American need to function effectively under daily
conditions? How much interest in quantitative knowledge
should we realistically expect when no crisis is imminent?
Quantitative literacy, just like English literacy or
historical literacy, exists in degrees. If you asked
an historian what information he or she would ideally
want each American to know, they probably would suggest
topics critical to our nation's future, but not relevant
to our daily lives: the Whiskey Rebellion, Seward's
Folly, the Jethro Tull of circa 1701 Britain, as opposed
to the Jethro Tull of circa 1971. And the historian
would want us to know more than the necessary facts;
he or she would say that we should know the historical
context and the insight the events shed on the nature
of human experience.
However, when asked what information all Americans
must know, historians would probably bring
up subjects such as the Constitutional Convention,
or Standard Oil, or Brown vs. The Board of Education
- issues that are critical to understanding our present
Ours would be a more effective, and perhaps rational,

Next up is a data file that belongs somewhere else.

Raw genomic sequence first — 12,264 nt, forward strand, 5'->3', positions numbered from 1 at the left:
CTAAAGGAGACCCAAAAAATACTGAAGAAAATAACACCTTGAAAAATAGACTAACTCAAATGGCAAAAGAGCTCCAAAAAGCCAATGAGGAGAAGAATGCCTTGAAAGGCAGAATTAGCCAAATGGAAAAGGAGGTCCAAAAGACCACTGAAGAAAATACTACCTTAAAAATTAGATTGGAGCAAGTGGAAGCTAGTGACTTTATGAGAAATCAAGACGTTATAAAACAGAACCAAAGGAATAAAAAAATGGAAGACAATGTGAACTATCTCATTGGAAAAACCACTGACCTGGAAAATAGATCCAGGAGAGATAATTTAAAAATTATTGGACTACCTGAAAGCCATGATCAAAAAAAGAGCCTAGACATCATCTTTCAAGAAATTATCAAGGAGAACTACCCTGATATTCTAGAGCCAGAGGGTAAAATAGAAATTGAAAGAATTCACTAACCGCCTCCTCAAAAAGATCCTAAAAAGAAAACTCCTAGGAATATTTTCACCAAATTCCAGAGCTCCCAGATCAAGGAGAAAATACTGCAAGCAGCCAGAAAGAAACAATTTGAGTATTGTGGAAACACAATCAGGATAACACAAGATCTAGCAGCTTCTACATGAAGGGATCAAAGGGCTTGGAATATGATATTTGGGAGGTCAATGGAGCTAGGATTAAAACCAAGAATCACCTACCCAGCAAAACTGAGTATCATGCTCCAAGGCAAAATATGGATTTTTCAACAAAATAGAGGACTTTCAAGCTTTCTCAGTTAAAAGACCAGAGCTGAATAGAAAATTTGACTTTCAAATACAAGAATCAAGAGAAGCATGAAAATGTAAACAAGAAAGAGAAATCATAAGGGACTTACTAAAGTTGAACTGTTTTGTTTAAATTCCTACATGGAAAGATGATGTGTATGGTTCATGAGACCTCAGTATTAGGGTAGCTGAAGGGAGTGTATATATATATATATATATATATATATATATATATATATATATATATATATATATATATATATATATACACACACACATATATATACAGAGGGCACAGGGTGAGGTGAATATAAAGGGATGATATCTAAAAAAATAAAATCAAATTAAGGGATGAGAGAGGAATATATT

society if all Americans felt the same fascination
for the magic of numbers and the elegance of graphic
representations that we, as scientists, do. However,
the public is most concerned with issues affecting
them daily, and it is the role of quantitative literacy
in our daily lives that must be understood. People
are comfortable using numbers in daily activities
with which they are familiar - shopping, tracking
sports statistics, even day-trading.
In schools, we can likely make daily quantitative activities
a bridge to higher levels of understanding. More may
choose to elevate their literacy, coming to
appreciate what that master of quantitative representation
that Edward Tufte calls "the clear portrayal of complexity.
Not the complication of the simple; rather . . . the
revelation of the complex."
So what are our standards for literacy in the U.S.?
In 1988, Congress passed the Adult Education Amendments,
mandating the Department of Education to define literacy
and measure the extent of literacy among Americans.
The definition eventually accepted by Congress defines
literacy as, "an individual's ability to read, write,
and speak in English and compute and solve problems
at levels of proficiency necessary to function on
the job and in society, to achieve one's goals, and
to develop one's knowledge and potential."
The Department of Education's first National Adult
Literacy Survey was conducted in 1992 and questioned
26,000 Americans aged 16 and older, and measured not